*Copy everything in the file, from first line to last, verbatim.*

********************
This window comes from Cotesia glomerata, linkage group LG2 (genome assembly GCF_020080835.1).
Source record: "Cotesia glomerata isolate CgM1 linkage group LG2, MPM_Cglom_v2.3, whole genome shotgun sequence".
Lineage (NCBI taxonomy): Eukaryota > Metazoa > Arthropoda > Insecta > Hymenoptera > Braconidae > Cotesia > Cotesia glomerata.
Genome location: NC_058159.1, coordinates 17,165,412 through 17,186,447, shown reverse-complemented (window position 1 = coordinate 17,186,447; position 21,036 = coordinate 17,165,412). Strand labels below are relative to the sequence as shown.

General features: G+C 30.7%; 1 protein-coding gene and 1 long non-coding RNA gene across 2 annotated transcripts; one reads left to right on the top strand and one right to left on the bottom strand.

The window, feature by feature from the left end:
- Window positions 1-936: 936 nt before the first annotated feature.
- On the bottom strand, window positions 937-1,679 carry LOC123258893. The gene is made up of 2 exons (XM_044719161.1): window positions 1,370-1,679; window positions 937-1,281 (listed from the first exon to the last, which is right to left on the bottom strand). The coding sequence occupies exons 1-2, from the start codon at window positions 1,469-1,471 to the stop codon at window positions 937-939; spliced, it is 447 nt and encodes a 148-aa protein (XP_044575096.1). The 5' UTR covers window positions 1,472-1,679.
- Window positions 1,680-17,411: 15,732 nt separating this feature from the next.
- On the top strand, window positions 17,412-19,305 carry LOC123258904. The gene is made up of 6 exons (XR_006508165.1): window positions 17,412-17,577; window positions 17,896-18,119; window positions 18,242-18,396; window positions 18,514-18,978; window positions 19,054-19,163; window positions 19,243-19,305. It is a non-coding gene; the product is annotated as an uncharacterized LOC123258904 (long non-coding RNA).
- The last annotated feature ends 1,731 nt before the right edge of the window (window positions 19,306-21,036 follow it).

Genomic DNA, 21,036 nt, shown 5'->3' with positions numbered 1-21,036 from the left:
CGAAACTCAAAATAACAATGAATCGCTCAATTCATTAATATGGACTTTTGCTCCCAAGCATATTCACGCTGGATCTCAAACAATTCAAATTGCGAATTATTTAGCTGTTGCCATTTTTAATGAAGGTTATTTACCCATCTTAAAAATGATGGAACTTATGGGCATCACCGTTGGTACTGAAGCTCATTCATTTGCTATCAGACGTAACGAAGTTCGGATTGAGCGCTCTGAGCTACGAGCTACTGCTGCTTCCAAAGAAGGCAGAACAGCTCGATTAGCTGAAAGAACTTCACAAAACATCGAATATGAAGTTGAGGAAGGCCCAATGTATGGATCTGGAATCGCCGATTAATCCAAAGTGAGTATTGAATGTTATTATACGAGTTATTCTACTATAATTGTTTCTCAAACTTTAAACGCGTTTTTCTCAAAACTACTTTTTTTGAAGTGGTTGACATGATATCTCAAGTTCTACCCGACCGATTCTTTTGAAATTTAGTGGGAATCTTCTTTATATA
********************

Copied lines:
This window comes from Cotesia glomerata, linkage group LG2 (genome assembly GCF_020080835.1).
Source record: "Cotesia glomerata isolate CgM1 linkage group LG2, MPM_Cglom_v2.3, whole genome shotgun sequence".
Lineage (NCBI taxonomy): Eukaryota > Metazoa > Arthropoda > Insecta > Hymenoptera > Braconidae > Cotesia > Cotesia glomerata.
Genome location: NC_058159.1, coordinates 17,165,412 through 17,186,447, shown reverse-complemented (window position 1 = coordinate 17,186,447; position 21,036 = coordinate 17,165,412). Strand labels below are relative to the sequence as shown.

General features: G+C 30.7%; 1 protein-coding gene and 1 long non-coding RNA gene across 2 annotated transcripts; one reads left to right on the top strand and one right to left on the bottom strand.

The window, feature by feature from the left end:
- Window positions 1-936: 936 nt before the first annotated feature.
- On the bottom strand, window positions 937-1,679 carry LOC123258893. The gene is made up of 2 exons (XM_044719161.1): window positions 1,370-1,679; window positions 937-1,281 (listed from the first exon to the last, which is right to left on the bottom strand). The coding sequence occupies exons 1-2, from the start codon at window positions 1,469-1,471 to the stop codon at window positions 937-939; spliced, it is 447 nt and encodes a 148-aa protein (XP_044575096.1). The 5' UTR covers window positions 1,472-1,679.
- Window positions 1,680-17,411: 15,732 nt separating this feature from the next.
- On the top strand, window positions 17,412-19,305 carry LOC123258904. The gene is made up of 6 exons (XR_006508165.1): window positions 17,412-17,577; window positions 17,896-18,119; window positions 18,242-18,396; window positions 18,514-18,978; window positions 19,054-19,163; window positions 19,243-19,305. It is a non-coding gene; the product is annotated as an uncharacterized LOC123258904 (long non-coding RNA).
- The last annotated feature ends 1,731 nt before the right edge of the window (window positions 19,306-21,036 follow it).

Genomic DNA, 21,036 nt, shown 5'->3' with positions numbered 1-21,036 from the left:
CGAAACTCAAAATAACAATGAATCGCTCAATTCATTAATATGGACTTTTGCTCCCAAGCATATTCACGCTGGATCTCAAACAATTCAAATTGCGAATTATTTAGCTGTTGCCATTTTTAATGAAGGTTATTTACCCATCTTAAAAATGATGGAACTTATGGGCATCACCGTTGGTACTGAAGCTCATTCATTTGCTATCAGACGTAACGAAGTTCGGATTGAGCGCTCTGAGCTACGAGCTACTGCTGCTTCCAAAGAAGGCAGAACAGCTCGATTAGCTGAAAGAACTTCACAAAACATCGAATATGAAGTTGAGGAAGGCCCAATGTATGGATCTGGAATCGCCGATTAATCCAAAGTGAGTATTGAATGTTATTATACGAGTTATTCTACTATAATTGTTTCTCAAACTTTAAACGCGTTTTTCTCAAAACTACTTTTTTTGAAGTGGTTGACATGATATCTCAAGTTCTACCCGACCGATTCTTTTGAAATTTAGTGGGAATCTTCTTTATATA